Trial Lawyers, Inc. a major victory—and over $100 million in legal fees.
The cost of family coverage has
soared a whopping 59 percent
since 2000, making it increasingly
unaffordable for employers.
Those settlements are sure to spawn more lawsuits, especially against smaller,
regional HMOs and against other types of managed-care organizations, such as
prescription-benefit managers. Dentists have already piled on, having filed
a class-action suit in 2001 in Miami federal district court alleging RICO violations
against numerous HMOs. Aetna, for one, settled with
the 147,000 dentists last July, agreeing to speed up claims payments and reduce
administrative requirements, among other things, as well as ponying up $5 million
for the dentists, the American Dental Association Foundation—and their lawyers.
The Costs of HMO Regulation by Litigation
The real cost of litigation against HMOs is borne by the average consumer. Managed-care organizations are nothing more than private insurance
providers. Their treatment decisions, while often controversial, are the only mechanism of imposing cost discipline on health-care provision
when consumers and their doctors do not directly bear the cost of procedures.
In the face of the litigation industry’s charges of HMO profiteering, managed-care
companies increasingly relaxed the guidelines that had kept a lid on costs.
The court-approved settlement with Aetna specifically "requires changes and
commitments in Aetna's business practices," policy modifications estimated to
cost at least $300 million.
The result? For the past four years, the cost of health insurance has risen
annually between 10.9 percent and 13.9 percent, five times faster than inflation
and wage growth. The cost of family coverage has soared
a whopping 59 percent since 2000, making it increasingly unaffordable for employers.
Indeed, between 2001 and 2004, the percentage of workers who get health-care
insurance through their employers dropped from 65 percent to 61 percent, according
to the Kaiser Foundation Employer Health Benefits 2004 Summary.
Much of the drop took place in the small firms that employ the majority of American
workers and where medical coverage fell from 68 percent to 63 percent.
Though review of HMO treatment decisions might be at times appropriate, such oversight should not be in the hands of lay juries liable to be
swayed by the emotional pleas of smooth-talking, self-interested trial lawyers. Should the litigation industry's assault on managed-care providers
continue to succeed, the tragic cost will be less affordable health care for most Americans.
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200. See Cheryl P. Weinstock, Lawyers Debate the Insurability
of Bone-Marrow Transplants, N.Y. Times, Mar. 20, 1994, at 13LI, 18.
201. See Erik Eckholm, $89 Million Awarded Family Who Sued H.M.O.,
N.Y. Times, Dec. 30, 1993, at A1.
202. See Gina Kolata & Kurt Eichenwald, Insurer Drops a Therapy for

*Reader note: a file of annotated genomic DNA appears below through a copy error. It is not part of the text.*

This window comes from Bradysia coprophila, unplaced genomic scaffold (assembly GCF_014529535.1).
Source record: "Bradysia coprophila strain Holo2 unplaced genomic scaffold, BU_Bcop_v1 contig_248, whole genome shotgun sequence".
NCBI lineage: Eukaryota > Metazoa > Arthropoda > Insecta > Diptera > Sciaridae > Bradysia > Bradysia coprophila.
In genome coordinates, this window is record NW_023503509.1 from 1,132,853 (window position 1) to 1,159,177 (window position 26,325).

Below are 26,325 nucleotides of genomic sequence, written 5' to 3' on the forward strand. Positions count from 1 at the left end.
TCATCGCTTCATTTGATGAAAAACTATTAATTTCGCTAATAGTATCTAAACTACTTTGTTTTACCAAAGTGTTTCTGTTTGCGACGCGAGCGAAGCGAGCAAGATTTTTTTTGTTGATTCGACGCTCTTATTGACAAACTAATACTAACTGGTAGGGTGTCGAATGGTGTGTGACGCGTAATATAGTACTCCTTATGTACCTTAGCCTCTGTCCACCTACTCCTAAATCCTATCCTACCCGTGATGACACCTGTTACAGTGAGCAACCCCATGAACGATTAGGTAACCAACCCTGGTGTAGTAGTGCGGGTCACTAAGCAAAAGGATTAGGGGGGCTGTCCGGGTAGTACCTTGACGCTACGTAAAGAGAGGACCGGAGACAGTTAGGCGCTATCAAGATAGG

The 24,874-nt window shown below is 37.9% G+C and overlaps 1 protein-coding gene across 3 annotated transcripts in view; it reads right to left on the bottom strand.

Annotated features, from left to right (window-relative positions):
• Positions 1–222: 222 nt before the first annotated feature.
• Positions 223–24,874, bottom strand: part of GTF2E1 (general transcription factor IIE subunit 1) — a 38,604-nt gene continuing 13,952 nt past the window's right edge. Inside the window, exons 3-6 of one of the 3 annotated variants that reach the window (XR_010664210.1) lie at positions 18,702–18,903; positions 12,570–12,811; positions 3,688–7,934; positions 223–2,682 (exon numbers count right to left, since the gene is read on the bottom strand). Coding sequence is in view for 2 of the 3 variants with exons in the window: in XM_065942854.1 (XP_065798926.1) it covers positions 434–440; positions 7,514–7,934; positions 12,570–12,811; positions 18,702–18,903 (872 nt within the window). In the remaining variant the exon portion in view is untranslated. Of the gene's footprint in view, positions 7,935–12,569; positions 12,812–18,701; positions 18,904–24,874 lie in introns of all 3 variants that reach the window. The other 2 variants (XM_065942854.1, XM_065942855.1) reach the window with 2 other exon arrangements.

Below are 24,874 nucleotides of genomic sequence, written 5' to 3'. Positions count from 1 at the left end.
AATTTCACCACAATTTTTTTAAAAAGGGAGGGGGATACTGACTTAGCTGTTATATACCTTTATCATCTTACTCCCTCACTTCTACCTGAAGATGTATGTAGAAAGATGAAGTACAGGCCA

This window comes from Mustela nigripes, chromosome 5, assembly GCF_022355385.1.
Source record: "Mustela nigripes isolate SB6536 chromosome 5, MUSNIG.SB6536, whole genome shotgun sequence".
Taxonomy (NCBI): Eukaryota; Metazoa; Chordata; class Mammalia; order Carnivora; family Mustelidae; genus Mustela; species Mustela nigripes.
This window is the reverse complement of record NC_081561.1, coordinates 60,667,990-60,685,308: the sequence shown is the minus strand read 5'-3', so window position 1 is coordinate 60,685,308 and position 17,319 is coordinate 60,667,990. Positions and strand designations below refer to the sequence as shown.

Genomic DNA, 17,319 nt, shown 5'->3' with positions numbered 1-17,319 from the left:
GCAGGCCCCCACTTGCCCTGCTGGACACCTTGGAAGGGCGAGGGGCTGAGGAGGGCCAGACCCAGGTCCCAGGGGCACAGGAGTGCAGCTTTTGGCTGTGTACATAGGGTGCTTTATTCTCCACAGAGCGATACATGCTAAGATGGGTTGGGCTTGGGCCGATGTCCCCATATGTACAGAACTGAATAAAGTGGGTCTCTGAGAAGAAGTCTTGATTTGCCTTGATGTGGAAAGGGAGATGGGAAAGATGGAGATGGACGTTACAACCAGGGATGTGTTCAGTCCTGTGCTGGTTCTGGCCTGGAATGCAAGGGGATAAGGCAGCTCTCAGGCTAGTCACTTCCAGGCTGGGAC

Breast Cancer, N.Y. Times, Feb. 16, 2000.
203. See id.; Trudy Lieberman, Covering Medical Technology, Colum.
Journalism Rev. (September/October 2001), at http://www.cjr.org/year/01/5/lieberman.asp.
204. See Jill S. Brown, Managed Care Enrollees Gain Ground, AARP
Bulletin, Feb. 2002, available at http://www.aarp.org/bulletin/yourhealth/a2003-08-05-managedcare.html.
205. See, e.g., Tex. Civ. Prac. & Rem. Code Ann. § 88.002 (2004) ("A
health insurance carrier, health maintenance organization, or other managed
care entity for a health care plan . . . is liable for damages for harm to an
insured or enrollee proximately caused by its failure to exercise such ordinary
care. . . . [and] is also liable for damages for harm to an insured or enrollee
proximately caused by the health care treatment decisions made by its: (1) employees;
(2) agents; (3) ostensible agents; or (4) representatives.").
206. See Aetna Health Inc. v. Davila, 542 U.S. 200 (2004).
207. See id.
208. See Beck, supra note 37.
209. See id.
210. See In re Managed Care Litigation, MDL No. 1334, 2003 WL
22850070 (S.D. Fla. Oct. 24, 2003).
211. See Beck, supra note 37.
212. See id.
213. See id.
214. See id. In addition to Aetna and Cigna, WellPoint, Prudential, and
HealthNet have settled classaction RICO claims by physicians. Humana, PacifiCare
Health Systems, UnitedHealth Group, Anthem, Blue Cross Association, and Coventry
Health Care remained in litigation over RICO claims when this publication went
215. See James Berry, American Dental Association, Aetna Settles Claims
with Physicians (May 23, 2003), available at http://www.ada.org/prof/resources/pubs/adanews/searchnews.asp.
216. See MedicoUnlimited Healthcare News, Aug. 18, 2003, at http://www.medicounlimited.com/News.htm.
217. See 2003 WL 22850070, at *3.
218. See Kaiser Family Foundation & Health Research and Educational Trust,
Employer Health Benefits: 2004 AnnuaL Survey 1 exh.A (2004).
219. See id. at 2.
220. See id. at 1.
221. See id. at 5.